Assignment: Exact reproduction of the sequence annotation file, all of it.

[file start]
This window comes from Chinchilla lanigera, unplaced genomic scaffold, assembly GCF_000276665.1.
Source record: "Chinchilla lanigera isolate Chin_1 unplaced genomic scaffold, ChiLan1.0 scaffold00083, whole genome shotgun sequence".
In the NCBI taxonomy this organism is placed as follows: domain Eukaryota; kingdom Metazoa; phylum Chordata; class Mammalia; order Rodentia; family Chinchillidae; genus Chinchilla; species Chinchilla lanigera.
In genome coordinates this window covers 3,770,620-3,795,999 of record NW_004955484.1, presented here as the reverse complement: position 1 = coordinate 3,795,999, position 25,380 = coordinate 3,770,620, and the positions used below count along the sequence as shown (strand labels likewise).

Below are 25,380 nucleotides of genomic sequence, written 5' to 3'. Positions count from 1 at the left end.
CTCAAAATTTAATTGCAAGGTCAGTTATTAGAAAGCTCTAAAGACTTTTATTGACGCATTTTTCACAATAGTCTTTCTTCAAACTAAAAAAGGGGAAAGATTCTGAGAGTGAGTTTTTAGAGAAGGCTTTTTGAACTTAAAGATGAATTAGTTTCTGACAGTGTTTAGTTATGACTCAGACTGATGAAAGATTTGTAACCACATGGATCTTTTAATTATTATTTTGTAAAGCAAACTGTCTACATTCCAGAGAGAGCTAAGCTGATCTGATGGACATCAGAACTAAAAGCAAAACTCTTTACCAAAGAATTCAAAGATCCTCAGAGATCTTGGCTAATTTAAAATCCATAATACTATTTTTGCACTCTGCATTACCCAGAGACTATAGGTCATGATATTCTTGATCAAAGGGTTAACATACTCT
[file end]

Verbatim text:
This window comes from Chinchilla lanigera, unplaced genomic scaffold, assembly GCF_000276665.1.
Source record: "Chinchilla lanigera isolate Chin_1 unplaced genomic scaffold, ChiLan1.0 scaffold00083, whole genome shotgun sequence".
In the NCBI taxonomy this organism is placed as follows: domain Eukaryota; kingdom Metazoa; phylum Chordata; class Mammalia; order Rodentia; family Chinchillidae; genus Chinchilla; species Chinchilla lanigera.
In genome coordinates this window covers 3,770,620-3,795,999 of record NW_004955484.1, presented here as the reverse complement: position 1 = coordinate 3,795,999, position 25,380 = coordinate 3,770,620, and the positions used below count along the sequence as shown (strand labels likewise).

Below are 25,380 nucleotides of genomic sequence, written 5' to 3'. Positions count from 1 at the left end.
CTCAAAATTTAATTGCAAGGTCAGTTATTAGAAAGCTCTAAAGACTTTTATTGACGCATTTTTCACAATAGTCTTTCTTCAAACTAAAAAAGGGGAAAGATTCTGAGAGTGAGTTTTTAGAGAAGGCTTTTTGAACTTAAAGATGAATTAGTTTCTGACAGTGTTTAGTTATGACTCAGACTGATGAAAGATTTGTAACCACATGGATCTTTTAATTATTATTTTGTAAAGCAAACTGTCTACATTCCAGAGAGAGCTAAGCTGATCTGATGGACATCAGAACTAAAAGCAAAACTCTTTACCAAAGAATTCAAAGATCCTCAGAGATCTTGGCTAATTTAAAATCCATAATACTATTTTTGCACTCTGCATTACCCAGAGACTATAGGTCATGATATTCTTGATCAAAGGGTTAACATACTCT